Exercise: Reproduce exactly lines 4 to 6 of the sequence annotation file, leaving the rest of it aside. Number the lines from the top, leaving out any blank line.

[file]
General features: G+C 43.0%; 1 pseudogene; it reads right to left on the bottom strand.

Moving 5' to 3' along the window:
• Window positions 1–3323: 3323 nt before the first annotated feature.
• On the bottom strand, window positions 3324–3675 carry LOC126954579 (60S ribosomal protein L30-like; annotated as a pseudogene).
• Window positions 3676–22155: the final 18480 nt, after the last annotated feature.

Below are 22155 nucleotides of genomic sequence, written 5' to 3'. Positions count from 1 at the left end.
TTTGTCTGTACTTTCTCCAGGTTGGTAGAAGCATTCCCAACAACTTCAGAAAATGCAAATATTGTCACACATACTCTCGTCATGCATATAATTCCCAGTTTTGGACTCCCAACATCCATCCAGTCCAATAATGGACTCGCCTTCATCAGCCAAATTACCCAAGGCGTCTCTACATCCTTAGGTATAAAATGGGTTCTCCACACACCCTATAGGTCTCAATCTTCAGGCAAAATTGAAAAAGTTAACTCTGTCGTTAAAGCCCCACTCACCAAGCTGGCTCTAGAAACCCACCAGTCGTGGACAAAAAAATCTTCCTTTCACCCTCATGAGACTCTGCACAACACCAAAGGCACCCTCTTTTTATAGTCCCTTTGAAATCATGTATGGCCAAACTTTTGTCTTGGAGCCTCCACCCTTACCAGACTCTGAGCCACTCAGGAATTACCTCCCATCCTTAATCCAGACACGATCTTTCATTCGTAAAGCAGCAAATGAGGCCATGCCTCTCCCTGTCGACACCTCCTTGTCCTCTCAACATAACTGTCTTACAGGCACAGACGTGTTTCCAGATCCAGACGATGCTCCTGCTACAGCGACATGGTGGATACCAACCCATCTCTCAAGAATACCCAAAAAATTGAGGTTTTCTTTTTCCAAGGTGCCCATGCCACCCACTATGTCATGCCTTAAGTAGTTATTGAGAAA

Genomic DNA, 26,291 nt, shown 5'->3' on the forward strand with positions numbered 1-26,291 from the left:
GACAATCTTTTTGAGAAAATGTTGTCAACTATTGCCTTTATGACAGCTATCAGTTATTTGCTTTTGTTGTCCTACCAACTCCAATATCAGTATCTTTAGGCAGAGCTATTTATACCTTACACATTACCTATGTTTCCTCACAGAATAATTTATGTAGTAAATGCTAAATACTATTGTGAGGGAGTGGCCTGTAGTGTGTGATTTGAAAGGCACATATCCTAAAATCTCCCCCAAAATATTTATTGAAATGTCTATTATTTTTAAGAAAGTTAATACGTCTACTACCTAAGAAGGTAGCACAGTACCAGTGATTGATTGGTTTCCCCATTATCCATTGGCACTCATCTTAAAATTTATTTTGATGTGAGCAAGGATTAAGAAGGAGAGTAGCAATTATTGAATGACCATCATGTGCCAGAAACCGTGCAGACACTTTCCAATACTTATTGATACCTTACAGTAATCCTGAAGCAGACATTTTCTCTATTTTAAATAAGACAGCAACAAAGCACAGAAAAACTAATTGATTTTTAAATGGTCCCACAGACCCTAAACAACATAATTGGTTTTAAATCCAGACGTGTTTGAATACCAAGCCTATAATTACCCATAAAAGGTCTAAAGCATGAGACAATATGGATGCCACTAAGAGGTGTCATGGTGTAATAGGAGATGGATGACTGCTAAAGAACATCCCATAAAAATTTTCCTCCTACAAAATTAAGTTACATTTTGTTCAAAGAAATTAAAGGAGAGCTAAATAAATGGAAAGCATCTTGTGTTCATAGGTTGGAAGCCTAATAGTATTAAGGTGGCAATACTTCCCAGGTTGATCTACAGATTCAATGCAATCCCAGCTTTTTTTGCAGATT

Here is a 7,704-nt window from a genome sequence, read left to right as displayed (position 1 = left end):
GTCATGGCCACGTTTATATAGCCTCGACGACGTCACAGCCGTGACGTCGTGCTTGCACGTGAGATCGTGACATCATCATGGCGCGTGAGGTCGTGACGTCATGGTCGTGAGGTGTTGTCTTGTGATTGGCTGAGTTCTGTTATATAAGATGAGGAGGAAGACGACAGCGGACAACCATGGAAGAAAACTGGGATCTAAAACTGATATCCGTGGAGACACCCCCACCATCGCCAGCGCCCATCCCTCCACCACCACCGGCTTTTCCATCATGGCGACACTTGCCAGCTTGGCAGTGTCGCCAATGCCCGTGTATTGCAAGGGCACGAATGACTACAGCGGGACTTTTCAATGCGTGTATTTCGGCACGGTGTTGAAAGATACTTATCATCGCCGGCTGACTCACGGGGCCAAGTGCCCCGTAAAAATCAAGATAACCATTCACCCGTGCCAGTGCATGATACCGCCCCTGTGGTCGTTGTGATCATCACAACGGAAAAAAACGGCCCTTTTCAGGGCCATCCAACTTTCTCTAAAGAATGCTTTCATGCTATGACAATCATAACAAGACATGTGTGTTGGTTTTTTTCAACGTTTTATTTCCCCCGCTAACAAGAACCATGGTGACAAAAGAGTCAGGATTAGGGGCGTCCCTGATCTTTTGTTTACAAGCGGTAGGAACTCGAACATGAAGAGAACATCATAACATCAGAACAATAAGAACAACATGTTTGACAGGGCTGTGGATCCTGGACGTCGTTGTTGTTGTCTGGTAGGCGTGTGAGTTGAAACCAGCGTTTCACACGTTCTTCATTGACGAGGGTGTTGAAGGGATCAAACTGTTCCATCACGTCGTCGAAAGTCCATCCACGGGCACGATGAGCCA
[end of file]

• On the bottom strand, window positions 3324–3675 carry LOC126954579 (60S ribosomal protein L30-like; annotated as a pseudogene).
• Window positions 3676–22155: the final 18480 nt, after the last annotated feature.

Below are 22155 nucleotides of genomic sequence, written 5' to 3'. Positions count from 1 at the left end.